Hogman    Posted 08-18-2002 at 16:24:16       [Reply]  [No Email]
Cousin Festus Your a truthful man in always and I know for a fact that what You have said is tha absolute honest ta Heavons truth in every way but I think You made one teeny little mistake
. As I recall from what Uncle Snodgrass told Me about what His third cousin said (You remember Him,Leftys Youngest son in law,off hand Sawyer) them blades was 26 inchs long past tha 90 degree alteration in direction,not tha 2 foot as You indicated.

Forgive tha correction but We must maintain absolute factuality in Re ta tha ESSEX Co products lest future generations become confused about em.
Trustin Your understandin of this delicate matter. Your humble servant Pigboy


Fawteen...I belive I understand    Posted 08-18-2002 at 16:29:36       [Reply]  [No Email]
the cause of this apparent conflict. I suspect Festus was talking about Imperial inches, 24 of which does indeed measure up to 26 Stateside inches.


Hogman*** FESTUS,KIND SIR    Posted 08-18-2002 at 16:44:19       [Reply]  [No Email]
I plead,please forgive My abject audasity ta in any way guestion Your accuracy of reportin true tales of grandur from tha loggin camps above tha timberline. It was just not payin attention ta what Ole off hand was sayin,bein a true Son of tha Southern Soil I have no comprehension of them meteric type measurins.

He did mention in passin that them Yaks could'nt pull as much as a good Offenhouser nitro fueled Ox could. Course they was more used ta tha thin air up there so mabe made up fer it.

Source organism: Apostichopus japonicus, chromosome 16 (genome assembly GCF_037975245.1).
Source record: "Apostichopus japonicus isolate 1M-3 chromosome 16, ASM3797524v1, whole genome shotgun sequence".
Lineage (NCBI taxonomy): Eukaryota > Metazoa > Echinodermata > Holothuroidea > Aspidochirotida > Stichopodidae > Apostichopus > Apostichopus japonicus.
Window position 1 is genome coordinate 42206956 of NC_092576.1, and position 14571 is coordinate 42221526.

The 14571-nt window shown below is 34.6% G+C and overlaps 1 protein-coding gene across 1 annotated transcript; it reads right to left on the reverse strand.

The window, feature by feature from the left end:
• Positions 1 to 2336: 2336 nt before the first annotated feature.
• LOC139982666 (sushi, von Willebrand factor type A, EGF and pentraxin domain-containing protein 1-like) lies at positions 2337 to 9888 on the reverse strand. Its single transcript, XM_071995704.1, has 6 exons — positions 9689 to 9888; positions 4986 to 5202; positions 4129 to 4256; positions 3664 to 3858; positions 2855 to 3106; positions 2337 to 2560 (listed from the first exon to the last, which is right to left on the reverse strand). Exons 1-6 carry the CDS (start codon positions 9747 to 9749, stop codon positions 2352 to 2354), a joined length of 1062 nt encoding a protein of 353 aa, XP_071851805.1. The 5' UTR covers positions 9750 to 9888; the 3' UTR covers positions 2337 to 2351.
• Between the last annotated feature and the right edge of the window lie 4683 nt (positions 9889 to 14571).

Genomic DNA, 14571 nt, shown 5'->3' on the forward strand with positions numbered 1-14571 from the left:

Festus Grimes    Posted 08-18-2002 at 19:02:24       [Reply]  [No Email]
Hogman, you are absolutely right about a couple of things: first about the length of the bar past the right (well, all right, LEFT angle). It's been so many years since most people has heard the term "Imperial" in regards to measurements that I plum forgot that 24 Imperial inches is the same length as 26 (what's the word for Un-Imperial?) inches. Many thanks to Fawteen for pointing that out.
Second point you mentioned that deserves further elaboration is about the rarity of the air up there in the Krumholz. Part of the reason that virgin forest grows like it does is the lack of oxygen. I have noticed that out west the timberline is up around 10 or 11 thousand feet. Obviously there's more to the equation than just oxygen since around these parts the timberline is more like 4 thousand feet.
One more thing I'd like to point out while I have all of your attentions: that special (deleted) chain saw with its unique bar and chain was just what the doctor ordered for logging that Krumholz since it mostly grows horizontal anyways.


DeadCarp - word for Un-Imperial?)    Posted 08-18-2002 at 20:09:56       [Reply]  [No Email]
Fahrenheit, that's the word you're looking for. Fahrenheit and an absolute knockout in a bathing suit - WooWeee!!!


[Return to Topics]



[Home] [Search]

Copyright © 1999-2013 KountryLife.com
All Rights Reserved
A Country Living Resource and Community